Since I know "Government is a massive criminal conspiracy!", that technically makes me an anarchist. I prefer to call myself "agorist" or "someone who supports really free markets". The mainstream media usually labels anarchists as fools, so I prefer to use a different word to describe myself.

People are brainwashed to believe "If you don't like the government, your only alternatives are to destroy property, protest, or murder State agents." When the mainstream media covers someone who's an anarchist, they're usually doing such stupid activity. Destroying property is stupid for several reasons. First, it creates sympathy for the State. People say "The State is needed to crack down on those stupid anarchists!" Second, all property already belongs to the State, via property taxes. A residential apartment building belongs to the State as much as a police station. Anybody working in an on-the-books job is a State employee as much as policeman or soldier. Third, destroying property is a violation of the non-Aggression principle. Most State agents are unaware that they're participants in a massive crime. You're only morally justified defending yourself when police come to kidnap or assault you. By then, it's too late, due to the State's superior resources. You can't withstand a seige by State agents. You're surrounded while the policeman are collecting a paycheck and get to go home when their shift is over. Finally, the State's resources are just too superior. Even if you did successfully destroy property and avoid capture, the State can easily replace it. If one State enforcer dies, another is eager to take his place.

Destroying property and protesting might make a fool feel good. Ultimately, those tactics accomplish nothing. The number of people who know that government is a massive criminal conspiracy are completely outnumbered by the pro-State trolls. That makes stealth tactics more useful than a direct confrontation.

It's pointless to use violence to directly confront the State. The State specializes in violence! Even if you're 5x-10x as good as the mercenary State police, you're still totally outnumbered. If you're determined to be a threat, then the bad guys will just surround and siege you. It is profitable to crack down on the occasional freedom seeker, because the vast majority of slaves pay their taxes/tribute without resiting.

The correct solution is to boycott all the stupid laws and taxes. Agorists should build free market alternatives to the State. In a true free market, it's very easy to do the right thing. Just do what is necessary. You can look at market prices as a signal for what work is considered desirable.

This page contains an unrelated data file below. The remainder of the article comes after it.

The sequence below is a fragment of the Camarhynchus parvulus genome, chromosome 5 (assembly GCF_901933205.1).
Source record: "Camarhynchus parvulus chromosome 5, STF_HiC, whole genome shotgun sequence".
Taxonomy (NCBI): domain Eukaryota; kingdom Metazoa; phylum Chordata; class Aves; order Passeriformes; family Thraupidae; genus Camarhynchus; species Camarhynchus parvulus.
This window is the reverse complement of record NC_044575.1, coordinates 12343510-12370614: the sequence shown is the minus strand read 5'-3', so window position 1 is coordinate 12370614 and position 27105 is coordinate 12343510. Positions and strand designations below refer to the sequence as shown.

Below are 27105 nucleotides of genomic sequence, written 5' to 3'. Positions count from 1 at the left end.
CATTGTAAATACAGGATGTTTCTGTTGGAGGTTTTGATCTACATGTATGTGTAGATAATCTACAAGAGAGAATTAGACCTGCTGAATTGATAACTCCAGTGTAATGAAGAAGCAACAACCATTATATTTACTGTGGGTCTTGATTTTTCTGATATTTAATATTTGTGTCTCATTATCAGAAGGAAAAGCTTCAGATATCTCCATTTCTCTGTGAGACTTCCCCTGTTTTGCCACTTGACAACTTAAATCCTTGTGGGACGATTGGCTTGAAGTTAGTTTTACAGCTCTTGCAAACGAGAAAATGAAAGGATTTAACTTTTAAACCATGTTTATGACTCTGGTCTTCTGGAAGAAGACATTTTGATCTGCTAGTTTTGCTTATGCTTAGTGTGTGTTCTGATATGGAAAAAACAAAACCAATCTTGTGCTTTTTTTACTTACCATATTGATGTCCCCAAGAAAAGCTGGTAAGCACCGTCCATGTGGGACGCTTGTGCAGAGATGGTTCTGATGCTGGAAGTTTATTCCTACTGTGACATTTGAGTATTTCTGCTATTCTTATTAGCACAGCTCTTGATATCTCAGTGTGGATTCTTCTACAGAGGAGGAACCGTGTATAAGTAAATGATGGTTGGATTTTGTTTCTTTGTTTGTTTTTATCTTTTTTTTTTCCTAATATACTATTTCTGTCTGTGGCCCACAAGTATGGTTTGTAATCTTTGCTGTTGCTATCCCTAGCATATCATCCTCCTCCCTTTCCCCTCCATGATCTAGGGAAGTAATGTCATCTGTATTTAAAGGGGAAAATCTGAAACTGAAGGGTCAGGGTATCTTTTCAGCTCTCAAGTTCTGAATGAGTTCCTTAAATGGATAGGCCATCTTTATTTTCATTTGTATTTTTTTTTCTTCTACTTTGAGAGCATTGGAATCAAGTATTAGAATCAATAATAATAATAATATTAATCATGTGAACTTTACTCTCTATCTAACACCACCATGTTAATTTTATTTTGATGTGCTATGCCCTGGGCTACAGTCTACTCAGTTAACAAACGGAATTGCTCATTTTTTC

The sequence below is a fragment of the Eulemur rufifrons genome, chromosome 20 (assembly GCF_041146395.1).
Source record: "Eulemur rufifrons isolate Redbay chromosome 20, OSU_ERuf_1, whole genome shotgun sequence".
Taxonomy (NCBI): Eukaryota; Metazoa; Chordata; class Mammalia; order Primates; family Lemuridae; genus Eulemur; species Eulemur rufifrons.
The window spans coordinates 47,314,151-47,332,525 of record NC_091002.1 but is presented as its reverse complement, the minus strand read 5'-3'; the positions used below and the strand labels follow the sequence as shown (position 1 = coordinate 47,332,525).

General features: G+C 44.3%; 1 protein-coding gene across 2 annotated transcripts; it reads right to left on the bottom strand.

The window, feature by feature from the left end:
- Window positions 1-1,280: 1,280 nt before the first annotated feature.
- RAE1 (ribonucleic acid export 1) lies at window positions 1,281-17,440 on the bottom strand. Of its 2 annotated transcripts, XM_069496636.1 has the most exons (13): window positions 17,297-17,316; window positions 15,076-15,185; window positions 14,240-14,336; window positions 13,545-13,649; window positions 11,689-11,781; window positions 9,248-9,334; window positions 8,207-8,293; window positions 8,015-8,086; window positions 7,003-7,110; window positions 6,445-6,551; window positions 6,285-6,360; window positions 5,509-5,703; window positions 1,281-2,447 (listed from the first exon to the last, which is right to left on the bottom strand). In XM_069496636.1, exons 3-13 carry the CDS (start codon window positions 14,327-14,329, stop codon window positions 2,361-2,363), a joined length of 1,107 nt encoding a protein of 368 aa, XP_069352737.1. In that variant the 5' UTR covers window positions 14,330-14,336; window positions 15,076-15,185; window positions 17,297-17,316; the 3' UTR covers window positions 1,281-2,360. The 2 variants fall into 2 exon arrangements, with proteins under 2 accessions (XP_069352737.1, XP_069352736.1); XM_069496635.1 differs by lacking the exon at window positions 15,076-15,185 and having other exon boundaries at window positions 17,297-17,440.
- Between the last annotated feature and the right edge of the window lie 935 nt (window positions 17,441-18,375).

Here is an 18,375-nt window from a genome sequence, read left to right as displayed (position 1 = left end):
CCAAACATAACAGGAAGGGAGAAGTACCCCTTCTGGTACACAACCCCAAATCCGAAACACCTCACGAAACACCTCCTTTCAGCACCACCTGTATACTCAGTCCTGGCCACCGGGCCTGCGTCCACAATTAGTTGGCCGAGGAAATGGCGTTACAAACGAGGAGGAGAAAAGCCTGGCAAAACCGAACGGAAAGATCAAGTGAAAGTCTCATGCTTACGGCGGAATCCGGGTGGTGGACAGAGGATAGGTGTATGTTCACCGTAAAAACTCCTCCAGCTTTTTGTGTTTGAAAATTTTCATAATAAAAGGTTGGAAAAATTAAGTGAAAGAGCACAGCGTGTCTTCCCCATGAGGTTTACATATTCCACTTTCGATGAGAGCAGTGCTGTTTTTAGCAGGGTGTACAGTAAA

In the present, State restriction of the market prevents people from communicating about what work needs to be done. When careers have State licensing requirements, that prevents people from looking at wages and deciding what job to pursue. When the State tampers with the interest rate market, that prevents people from planning for the future. Interest rates represent the price of work in the present relative to work in the future. Interest rates send a price signal about what investments are desirable.

In a real free market, people will figure out what needs to be done and do it. Government prevents this arbitrage process from occurring. Government protects the bad guys from negative consequences for misconduct. Most of the evils in the world are directly or indirectly attributable to government. Most of the positive inventions and goods are due to the free market. A pro-State troll says "Computers were invented while the State existed. Therefore, the State is wonderful!" That is false reasoning. The rate of invention probably would be greater without the State, but you can't prove it unless you perform an experiment. One of the reasons that computers, software, and the Internet progress so rapidly is that the electronics/software industry is nearly completely unregulated.

It's possible that, in an unregulated medical industry, the quality of medical care would increase by the same rate as Moore's Law! In the present, progress in medical science is negligible. Most new "cures" are really drugs that suppress the symptoms, rather than genuinely treating disease. The business model for the pharmaceutical industry causes drugs to be promoted/regulated ahead of other types of medicine.

The market in the USA is becoming less free rather than more free. Via "Problem! Reaction! Solution!", the answer is always more power to the State. This is the virtuous path towards complete economic collapse.


Jambo said...

But how does free market environmental protection work?

You've highlighted problems with the current system, yes corruption allows influential special interests to avoid the laws intended to regulate them.

What you don't explain is how a free market system can do better.

Similarly with driving licenses a free market implementation could no doubt provide a license faster. But with no authority backing it up what's the point? How do you prevent a 'license rating agency' from taking bribes for waving through anyone they like? OR issuing fake ID?

I agree that big government is a pox, I agree that our current markets are distorted. But market participants will try and distort markets they are in so I fail to see how they can function without a regulating body.

George Donnelly said...

This is excellent. I may use this in a series of pamphlets I'm working on.